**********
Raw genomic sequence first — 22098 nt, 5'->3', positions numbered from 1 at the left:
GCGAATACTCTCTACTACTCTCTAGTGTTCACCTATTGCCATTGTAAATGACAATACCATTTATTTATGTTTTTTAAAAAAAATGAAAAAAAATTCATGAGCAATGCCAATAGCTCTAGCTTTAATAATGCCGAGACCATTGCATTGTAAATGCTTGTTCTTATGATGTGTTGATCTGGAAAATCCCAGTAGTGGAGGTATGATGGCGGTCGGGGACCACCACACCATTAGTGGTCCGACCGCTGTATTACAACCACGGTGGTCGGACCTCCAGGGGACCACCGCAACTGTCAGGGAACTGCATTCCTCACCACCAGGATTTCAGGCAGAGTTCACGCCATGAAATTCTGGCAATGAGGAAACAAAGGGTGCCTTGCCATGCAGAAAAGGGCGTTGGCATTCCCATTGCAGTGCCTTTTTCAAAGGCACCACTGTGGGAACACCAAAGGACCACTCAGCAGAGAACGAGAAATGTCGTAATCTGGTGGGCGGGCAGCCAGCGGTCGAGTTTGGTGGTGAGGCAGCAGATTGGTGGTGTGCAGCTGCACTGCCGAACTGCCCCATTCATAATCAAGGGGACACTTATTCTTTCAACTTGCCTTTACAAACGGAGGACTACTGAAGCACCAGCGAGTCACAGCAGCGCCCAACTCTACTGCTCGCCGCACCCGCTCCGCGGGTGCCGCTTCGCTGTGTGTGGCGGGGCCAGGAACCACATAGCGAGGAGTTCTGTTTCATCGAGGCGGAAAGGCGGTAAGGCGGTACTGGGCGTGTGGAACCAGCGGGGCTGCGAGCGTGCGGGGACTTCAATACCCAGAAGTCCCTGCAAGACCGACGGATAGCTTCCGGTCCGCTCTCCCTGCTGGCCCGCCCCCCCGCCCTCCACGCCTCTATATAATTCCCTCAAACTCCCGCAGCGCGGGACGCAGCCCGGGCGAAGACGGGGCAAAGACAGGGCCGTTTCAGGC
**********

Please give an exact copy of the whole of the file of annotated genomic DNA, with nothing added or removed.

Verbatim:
Raw genomic sequence first — 22098 nt, 5'->3', positions numbered from 1 at the left:
GCGAATACTCTCTACTACTCTCTAGTGTTCACCTATTGCCATTGTAAATGACAATACCATTTATTTATGTTTTTTAAAAAAAATGAAAAAAAATTCATGAGCAATGCCAATAGCTCTAGCTTTAATAATGCCGAGACCATTGCATTGTAAATGCTTGTTCTTATGATGTGTTGATCTGGAAAATCCCAGTAGTGGAGGTATGATGGCGGTCGGGGACCACCACACCATTAGTGGTCCGACCGCTGTATTACAACCACGGTGGTCGGACCTCCAGGGGACCACCGCAACTGTCAGGGAACTGCATTCCTCACCACCAGGATTTCAGGCAGAGTTCACGCCATGAAATTCTGGCAATGAGGAAACAAAGGGTGCCTTGCCATGCAGAAAAGGGCGTTGGCATTCCCATTGCAGTGCCTTTTTCAAAGGCACCACTGTGGGAACACCAAAGGACCACTCAGCAGAGAACGAGAAATGTCGTAATCTGGTGGGCGGGCAGCCAGCGGTCGAGTTTGGTGGTGAGGCAGCAGATTGGTGGTGTGCAGCTGCACTGCCGAACTGCCCCATTCATAATCAAGGGGACACTTATTCTTTCAACTTGCCTTTACAAACGGAGGACTACTGAAGCACCAGCGAGTCACAGCAGCGCCCAACTCTACTGCTCGCCGCACCCGCTCCGCGGGTGCCGCTTCGCTGTGTGTGGCGGGGCCAGGAACCACATAGCGAGGAGTTCTGTTTCATCGAGGCGGAAAGGCGGTAAGGCGGTACTGGGCGTGTGGAACCAGCGGGGCTGCGAGCGTGCGGGGACTTCAATACCCAGAAGTCCCTGCAAGACCGACGGATAGCTTCCGGTCCGCTCTCCCTGCTGGCCCGCCCCCCCGCCCTCCACGCCTCTATATAATTCCCTCAAACTCCCGCAGCGCGGGACGCAGCCCGGGCGAAGACGGGGCAAAGACAGGGCCGTTTCAGGC